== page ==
Sleep is thought to play a critical role in memory. The links aren’t fully understood but it’s clear that someone who hasn’t slept well won’t function as well at work or school. Sleep also seems to play a role in helping us consolidate learning done during the day; cementing memories in our brain while we’re unconscious so we can recall them later.
Part of the reason why we don’t know more is that sleep is difficult to study. Short of bringing someone into a sleep lab and observing them (which is time-consuming and expensive), you have to rely on what people tell you about their sleep, which isn’t always reliable. That’s changing though, with the development of Fitbit-like devices worn during slumber that can provide all sorts of information about sleep.
In new research using this measure of sleep quality, researchers gave about a hundred university students Fitbits to wear during the semester.
The original aim of the study was to see how exercise and activity influenced their exam success but when the researchers found no link between the two, they decided to re-examine the data to see if more clues could be found in the sleep information. They had data on when each student went to sleep, how long they slept for, the quality of their sleep (how often they woke up or were restless in the night) and when they woke up.
There were a few obvious findings such as getting higher quality sleep, and more sleep, being linked to higher grades. But they also found that consistency was key; someone who slept for a shorter amount of time but who went to bed and woke up at similar times during the week, seemed to do better than someone who got a good amount of sleep but had varied sleep and wake times.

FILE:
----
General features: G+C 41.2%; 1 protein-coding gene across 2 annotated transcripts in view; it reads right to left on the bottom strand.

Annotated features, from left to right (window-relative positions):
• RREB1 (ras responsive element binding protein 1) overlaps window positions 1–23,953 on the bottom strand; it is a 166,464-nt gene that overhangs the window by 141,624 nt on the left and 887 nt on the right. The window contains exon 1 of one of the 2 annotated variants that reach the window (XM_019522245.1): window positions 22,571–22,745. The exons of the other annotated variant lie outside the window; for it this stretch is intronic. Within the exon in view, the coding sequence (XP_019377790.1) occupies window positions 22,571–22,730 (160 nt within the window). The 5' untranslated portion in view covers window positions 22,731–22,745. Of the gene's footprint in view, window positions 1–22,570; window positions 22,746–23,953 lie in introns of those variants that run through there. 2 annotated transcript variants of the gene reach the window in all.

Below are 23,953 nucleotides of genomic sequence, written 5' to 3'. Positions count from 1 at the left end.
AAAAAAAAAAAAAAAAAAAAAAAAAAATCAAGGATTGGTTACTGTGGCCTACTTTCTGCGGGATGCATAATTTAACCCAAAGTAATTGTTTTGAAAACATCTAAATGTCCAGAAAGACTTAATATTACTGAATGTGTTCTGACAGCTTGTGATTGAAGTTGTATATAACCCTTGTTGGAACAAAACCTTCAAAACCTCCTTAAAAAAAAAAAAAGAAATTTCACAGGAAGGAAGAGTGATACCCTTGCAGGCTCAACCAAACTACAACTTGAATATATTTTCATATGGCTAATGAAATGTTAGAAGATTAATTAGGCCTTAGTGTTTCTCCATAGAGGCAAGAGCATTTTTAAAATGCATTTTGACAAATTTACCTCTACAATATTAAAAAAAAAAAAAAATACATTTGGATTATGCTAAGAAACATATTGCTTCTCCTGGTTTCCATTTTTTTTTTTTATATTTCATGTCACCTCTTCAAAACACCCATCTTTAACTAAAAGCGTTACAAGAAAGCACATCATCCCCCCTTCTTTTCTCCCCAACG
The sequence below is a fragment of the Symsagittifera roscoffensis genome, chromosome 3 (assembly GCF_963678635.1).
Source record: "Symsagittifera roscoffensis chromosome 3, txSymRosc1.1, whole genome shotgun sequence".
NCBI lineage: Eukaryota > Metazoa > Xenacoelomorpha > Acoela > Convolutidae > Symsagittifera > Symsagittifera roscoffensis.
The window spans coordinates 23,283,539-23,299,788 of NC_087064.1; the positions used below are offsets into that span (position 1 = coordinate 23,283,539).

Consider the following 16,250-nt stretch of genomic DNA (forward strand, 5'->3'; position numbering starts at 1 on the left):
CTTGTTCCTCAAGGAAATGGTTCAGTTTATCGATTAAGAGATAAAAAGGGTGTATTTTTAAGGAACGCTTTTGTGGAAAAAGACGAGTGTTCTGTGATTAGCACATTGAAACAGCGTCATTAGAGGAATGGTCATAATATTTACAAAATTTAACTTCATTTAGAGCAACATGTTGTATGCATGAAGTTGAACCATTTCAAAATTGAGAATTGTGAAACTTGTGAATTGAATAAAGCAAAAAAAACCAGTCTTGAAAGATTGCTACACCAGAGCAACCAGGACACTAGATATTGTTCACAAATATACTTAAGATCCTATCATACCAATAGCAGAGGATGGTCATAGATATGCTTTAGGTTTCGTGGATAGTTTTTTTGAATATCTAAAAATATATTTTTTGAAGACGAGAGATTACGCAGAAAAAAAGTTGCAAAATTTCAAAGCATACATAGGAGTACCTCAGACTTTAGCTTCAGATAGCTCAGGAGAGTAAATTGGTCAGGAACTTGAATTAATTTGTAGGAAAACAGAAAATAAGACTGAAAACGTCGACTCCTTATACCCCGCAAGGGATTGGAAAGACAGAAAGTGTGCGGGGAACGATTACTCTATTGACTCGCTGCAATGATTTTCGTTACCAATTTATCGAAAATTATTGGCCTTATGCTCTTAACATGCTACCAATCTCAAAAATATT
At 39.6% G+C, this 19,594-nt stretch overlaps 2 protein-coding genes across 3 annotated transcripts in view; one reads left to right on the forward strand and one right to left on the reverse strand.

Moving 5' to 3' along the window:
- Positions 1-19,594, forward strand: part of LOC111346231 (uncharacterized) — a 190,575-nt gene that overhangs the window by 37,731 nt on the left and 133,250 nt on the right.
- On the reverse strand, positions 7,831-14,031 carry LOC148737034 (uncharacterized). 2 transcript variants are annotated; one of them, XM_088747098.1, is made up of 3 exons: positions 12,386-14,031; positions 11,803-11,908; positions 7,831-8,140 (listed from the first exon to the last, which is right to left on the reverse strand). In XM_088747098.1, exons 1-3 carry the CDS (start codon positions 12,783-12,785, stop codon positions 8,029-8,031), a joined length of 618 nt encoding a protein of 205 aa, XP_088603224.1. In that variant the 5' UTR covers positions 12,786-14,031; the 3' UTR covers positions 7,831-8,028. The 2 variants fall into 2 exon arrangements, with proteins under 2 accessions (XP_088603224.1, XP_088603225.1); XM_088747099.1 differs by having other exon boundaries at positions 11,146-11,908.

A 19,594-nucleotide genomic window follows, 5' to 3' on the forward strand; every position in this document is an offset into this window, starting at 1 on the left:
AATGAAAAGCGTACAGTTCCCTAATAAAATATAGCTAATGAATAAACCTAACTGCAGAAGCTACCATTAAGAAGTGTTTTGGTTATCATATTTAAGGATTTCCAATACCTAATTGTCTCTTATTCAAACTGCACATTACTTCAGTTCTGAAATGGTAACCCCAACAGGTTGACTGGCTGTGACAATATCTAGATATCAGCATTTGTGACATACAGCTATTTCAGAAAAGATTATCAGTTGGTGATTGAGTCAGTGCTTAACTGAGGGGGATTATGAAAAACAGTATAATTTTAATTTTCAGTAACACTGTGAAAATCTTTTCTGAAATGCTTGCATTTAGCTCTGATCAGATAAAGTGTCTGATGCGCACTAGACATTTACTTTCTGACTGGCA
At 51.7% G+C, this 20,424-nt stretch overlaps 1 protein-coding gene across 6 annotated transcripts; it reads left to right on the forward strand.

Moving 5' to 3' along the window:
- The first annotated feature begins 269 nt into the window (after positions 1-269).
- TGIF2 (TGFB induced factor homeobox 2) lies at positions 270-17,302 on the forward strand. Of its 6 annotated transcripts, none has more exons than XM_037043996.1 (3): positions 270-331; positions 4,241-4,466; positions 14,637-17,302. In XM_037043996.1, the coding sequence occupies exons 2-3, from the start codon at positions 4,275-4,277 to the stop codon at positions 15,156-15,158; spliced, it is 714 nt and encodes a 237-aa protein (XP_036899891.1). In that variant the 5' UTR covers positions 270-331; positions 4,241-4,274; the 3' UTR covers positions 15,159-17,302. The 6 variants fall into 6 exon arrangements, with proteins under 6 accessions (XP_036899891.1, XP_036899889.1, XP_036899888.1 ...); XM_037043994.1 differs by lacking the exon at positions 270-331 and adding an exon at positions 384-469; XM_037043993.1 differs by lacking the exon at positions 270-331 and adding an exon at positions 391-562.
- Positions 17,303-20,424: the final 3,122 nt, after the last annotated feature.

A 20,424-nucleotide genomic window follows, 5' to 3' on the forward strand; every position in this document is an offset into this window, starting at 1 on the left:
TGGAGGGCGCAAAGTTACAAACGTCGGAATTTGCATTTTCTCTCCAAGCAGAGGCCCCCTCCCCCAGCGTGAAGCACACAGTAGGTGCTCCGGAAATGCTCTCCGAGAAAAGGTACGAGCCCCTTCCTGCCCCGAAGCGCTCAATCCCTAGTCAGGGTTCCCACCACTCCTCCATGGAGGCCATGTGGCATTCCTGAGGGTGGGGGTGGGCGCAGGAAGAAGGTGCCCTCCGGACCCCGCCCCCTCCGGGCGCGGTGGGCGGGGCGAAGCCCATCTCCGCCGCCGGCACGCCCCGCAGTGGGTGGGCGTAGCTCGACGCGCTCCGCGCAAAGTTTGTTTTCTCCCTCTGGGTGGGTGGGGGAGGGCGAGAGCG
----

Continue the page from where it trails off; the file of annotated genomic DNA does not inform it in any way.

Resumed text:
It wasn’t enough to get a good sleep on the night before an exam. Again, consistency was key and someone’s sleep over a week or month-long period was a better predictor of their exam success than just the previous evening. When someone slept didn’t seem to matter much to their grades. They did well whether it was 9pm or midnight, except if someone stayed up past 2am. Even if they got a good amount of sleep, their performance seemed to be affected.
It’s a small sample size and a young group of people but the lesson here seems to be that consistency is important along with sleep quality as opposed to how many hours sleep they had, which is consistent with previous research.